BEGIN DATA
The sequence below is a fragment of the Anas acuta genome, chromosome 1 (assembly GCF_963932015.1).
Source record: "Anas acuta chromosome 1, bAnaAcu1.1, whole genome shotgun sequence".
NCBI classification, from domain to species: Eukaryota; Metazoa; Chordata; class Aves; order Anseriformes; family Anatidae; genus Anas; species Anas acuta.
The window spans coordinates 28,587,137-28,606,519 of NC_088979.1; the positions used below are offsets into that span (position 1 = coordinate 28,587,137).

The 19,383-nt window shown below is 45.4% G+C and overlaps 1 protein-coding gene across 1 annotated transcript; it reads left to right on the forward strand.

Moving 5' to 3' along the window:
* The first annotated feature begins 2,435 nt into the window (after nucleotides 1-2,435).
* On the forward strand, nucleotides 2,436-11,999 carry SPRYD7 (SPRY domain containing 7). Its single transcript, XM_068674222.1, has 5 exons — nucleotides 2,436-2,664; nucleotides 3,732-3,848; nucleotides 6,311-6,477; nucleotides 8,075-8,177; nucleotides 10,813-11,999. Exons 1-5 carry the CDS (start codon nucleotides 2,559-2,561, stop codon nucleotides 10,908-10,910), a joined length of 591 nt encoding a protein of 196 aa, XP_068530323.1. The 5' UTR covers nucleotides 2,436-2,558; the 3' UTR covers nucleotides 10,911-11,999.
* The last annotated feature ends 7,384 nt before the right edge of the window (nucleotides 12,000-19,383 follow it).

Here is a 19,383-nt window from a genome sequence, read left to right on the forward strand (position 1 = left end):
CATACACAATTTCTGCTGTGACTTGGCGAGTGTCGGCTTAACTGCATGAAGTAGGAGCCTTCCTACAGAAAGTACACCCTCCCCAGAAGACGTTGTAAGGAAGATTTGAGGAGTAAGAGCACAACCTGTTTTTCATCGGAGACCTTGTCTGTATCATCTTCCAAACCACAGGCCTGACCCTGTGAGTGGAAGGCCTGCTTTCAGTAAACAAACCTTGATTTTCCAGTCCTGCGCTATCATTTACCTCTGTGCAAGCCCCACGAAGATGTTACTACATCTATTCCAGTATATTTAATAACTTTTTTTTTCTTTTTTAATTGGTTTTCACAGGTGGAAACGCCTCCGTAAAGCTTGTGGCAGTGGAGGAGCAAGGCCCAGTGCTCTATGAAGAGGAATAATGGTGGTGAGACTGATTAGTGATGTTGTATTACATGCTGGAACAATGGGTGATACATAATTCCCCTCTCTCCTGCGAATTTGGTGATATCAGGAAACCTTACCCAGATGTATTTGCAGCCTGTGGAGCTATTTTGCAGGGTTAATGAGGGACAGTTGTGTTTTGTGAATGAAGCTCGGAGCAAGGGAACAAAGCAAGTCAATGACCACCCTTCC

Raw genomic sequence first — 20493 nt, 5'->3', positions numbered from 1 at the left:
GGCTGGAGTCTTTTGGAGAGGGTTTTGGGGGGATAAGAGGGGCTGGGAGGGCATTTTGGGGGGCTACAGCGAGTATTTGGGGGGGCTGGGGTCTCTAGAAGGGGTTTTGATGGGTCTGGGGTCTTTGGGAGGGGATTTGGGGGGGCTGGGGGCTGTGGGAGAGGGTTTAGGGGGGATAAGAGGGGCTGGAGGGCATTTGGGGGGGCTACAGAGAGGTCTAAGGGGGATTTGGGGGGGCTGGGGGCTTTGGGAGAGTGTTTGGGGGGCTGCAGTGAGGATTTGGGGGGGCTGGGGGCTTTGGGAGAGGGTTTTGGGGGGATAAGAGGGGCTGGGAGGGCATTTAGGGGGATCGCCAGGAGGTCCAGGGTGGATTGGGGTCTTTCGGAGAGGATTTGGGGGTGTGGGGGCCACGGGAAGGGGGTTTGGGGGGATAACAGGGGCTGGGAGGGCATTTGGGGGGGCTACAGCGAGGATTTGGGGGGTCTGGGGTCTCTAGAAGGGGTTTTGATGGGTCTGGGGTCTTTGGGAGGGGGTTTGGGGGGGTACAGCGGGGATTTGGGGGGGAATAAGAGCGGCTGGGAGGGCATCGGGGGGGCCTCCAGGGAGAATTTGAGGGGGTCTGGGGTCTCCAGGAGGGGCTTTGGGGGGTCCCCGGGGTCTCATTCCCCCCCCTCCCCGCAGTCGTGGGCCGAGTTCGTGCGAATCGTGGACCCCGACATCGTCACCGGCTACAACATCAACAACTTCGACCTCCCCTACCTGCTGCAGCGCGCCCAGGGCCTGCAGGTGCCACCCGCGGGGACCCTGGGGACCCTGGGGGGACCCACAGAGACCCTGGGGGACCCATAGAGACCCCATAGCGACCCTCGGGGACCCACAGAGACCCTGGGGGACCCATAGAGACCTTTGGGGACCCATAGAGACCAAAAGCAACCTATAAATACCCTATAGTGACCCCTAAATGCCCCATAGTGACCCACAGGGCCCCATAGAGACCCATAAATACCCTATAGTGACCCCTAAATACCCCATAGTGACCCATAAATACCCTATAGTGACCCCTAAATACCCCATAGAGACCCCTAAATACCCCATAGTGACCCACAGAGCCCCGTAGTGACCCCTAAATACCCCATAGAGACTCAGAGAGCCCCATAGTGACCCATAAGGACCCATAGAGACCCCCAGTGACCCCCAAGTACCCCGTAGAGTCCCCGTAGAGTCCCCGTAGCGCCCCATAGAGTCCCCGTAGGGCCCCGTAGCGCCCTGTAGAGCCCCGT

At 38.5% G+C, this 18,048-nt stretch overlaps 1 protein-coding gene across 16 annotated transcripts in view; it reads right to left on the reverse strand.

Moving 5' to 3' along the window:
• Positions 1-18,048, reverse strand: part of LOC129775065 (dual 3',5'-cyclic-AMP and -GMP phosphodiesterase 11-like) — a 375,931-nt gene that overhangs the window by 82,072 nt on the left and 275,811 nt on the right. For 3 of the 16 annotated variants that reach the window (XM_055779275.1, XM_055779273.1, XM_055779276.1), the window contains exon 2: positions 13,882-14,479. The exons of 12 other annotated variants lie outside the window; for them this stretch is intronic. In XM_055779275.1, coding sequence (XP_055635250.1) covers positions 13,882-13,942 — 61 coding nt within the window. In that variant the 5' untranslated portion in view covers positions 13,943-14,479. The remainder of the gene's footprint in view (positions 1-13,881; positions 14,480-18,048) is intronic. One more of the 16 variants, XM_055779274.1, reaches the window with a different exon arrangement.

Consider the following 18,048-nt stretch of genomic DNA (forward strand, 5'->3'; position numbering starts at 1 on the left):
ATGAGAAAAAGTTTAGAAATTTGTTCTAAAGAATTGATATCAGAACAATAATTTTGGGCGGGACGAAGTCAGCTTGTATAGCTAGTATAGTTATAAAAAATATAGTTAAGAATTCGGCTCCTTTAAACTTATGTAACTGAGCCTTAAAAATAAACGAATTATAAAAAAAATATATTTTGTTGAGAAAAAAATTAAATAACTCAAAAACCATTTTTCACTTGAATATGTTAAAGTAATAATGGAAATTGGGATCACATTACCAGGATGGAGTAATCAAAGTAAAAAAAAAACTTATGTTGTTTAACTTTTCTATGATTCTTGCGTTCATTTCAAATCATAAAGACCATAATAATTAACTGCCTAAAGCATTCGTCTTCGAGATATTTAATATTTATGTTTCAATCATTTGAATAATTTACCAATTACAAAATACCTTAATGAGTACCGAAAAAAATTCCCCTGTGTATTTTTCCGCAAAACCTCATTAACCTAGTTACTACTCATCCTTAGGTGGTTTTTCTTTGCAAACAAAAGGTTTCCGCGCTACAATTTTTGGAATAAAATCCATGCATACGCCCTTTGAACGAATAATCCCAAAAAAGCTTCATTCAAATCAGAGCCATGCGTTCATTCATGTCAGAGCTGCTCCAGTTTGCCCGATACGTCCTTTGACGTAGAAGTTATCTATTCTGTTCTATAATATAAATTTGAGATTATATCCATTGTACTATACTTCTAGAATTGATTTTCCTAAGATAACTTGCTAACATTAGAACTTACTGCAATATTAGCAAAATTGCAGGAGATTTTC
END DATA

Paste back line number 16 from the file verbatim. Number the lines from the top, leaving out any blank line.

• Positions 1-18,048, reverse strand: part of LOC129775065 (dual 3',5'-cyclic-AMP and -GMP phosphodiesterase 11-like) — a 375,931-nt gene that overhangs the window by 82,072 nt on the left and 275,811 nt on the right. For 3 of the 16 annotated variants that reach the window (XM_055779275.1, XM_055779273.1, XM_055779276.1), the window contains exon 2: positions 13,882-14,479. The exons of 12 other annotated variants lie outside the window; for them this stretch is intronic. In XM_055779275.1, coding sequence (XP_055635250.1) covers positions 13,882-13,942 — 61 coding nt within the window. In that variant the 5' untranslated portion in view covers positions 13,943-14,479. The remainder of the gene's footprint in view (positions 1-13,881; positions 14,480-18,048) is intronic. One more of the 16 variants, XM_055779274.1, reaches the window with a different exon arrangement.